This experience helped me realize the schoolwide curriculum was designed to produce pastors for high steeple white congregations and not people who could go back and serve with respect and cultural competence in working class or low wealth communities of color. This meant I would have to challenge inequities in my educational experience which made it seem as though the work and ideas of white men should be centered in my theological education. I came to understand the need to make my own commitment to fill in the gaps patriarchal whiteness had left in my spiritual formation and preparation for ministry. I decided to pay an academic “Black Tax” in time, talent, and treasure to de-center whiteness in my studies by doing extra work to find and engage the voices, stories, and spiritual strivings of my people by any means necessary.

As I think about this experience now, I am reminded of the poem, “Mother to Son,” by Langston Hughes:

Well, son, I’ll tell you:
Life for me ain’t been no crystal stair.
It’s had tacks in it,
And splinters,
And boards torn up,
And places with no carpet on the floor—
But all the time
I’se been a-climbin’ on,
And reachin’ landin’s,
And turnin’ corners,
And sometimes goin’ in the dark
Where there ain’t been no light.
So boy, don’t you turn back.
Don’t you set down on the steps
’Cause you finds it’s kinder hard.
Don’t you fall now—
For I’se still goin’, honey,
I’se still climbin’,
And life for me ain’t been no crystal stair.

After four years of climbin’, reachin’, turnin’, and goin’ I graduated with a Master of Divinity degree and had become a member of the Presbyterian Church (USA). No, life for me in seminary was not a crystal stair, but as the great theologian and mystic Dr Howard Thurman once observed, “The wilderness is the academy of the soul.” It was a time when my soul learned to listen for the still, small voice of the Holy Spirit that affirmed my gifts and call amid the cacophony of white supremacy in theological education. I was stretched and challenged in good ways. I found friends, many of whom are now colleagues who supported me in many ways on this difficult journey. I owe a great debt of gratitude to my wife and family. They kept me grounded, prayed for me, and were hearts to lean on when I needed it most.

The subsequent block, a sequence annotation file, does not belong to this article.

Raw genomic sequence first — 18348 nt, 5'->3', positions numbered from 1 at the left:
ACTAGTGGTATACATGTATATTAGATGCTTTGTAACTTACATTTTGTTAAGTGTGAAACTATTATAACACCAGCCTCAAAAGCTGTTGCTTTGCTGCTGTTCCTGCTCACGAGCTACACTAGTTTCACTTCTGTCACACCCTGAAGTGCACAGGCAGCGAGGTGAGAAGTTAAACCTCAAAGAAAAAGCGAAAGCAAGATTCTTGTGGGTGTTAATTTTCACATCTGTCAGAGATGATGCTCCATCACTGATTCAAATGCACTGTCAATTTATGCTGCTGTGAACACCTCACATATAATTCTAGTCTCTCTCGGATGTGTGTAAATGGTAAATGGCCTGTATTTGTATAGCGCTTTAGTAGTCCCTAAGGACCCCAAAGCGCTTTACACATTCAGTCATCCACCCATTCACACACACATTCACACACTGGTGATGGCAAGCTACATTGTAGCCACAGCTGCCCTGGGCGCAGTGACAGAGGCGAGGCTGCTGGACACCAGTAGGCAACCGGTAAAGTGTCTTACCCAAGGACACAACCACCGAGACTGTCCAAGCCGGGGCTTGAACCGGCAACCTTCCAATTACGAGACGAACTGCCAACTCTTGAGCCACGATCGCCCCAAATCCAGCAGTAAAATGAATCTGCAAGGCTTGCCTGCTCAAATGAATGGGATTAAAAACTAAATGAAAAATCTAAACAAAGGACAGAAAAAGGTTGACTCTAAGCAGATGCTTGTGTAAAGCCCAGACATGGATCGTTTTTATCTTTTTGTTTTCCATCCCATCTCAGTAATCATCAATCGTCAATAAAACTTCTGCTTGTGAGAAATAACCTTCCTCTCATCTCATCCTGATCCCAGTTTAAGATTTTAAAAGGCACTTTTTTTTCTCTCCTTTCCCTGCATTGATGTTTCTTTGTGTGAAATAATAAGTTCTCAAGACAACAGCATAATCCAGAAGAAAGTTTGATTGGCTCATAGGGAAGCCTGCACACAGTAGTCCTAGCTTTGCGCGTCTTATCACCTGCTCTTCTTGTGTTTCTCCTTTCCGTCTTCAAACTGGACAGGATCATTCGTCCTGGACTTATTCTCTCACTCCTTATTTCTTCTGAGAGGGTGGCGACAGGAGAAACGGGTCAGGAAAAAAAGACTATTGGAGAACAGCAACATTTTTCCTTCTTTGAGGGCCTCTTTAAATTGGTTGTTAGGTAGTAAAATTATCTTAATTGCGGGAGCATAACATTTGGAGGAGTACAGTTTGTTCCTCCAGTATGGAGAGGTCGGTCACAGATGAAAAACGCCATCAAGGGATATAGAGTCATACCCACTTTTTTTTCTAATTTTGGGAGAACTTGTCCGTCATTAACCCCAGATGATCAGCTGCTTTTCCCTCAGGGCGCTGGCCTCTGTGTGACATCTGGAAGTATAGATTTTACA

So, I commend the wilderness journey of theological education to you and suggest you enter into it with fear, trembling, and determination. Let your heart stay open and remember that, “I shall not be moved,” is not an appropriate intellectual stance for one who respects the life of the mind. Let this wilderness be an academy for your soul and embrace all the hardship, lament, and possibilities for transformation such a journey portends. The people on the margins of this society that we are called to serve deserve spiritual leaders who can excel in the academy and respect the neighborhood. I wish you abundant blessing, love, and the willingness to pay your tax so that whiteness will not be centered in your work. Draw strength and inspiration from these words of Paul from Romans 5: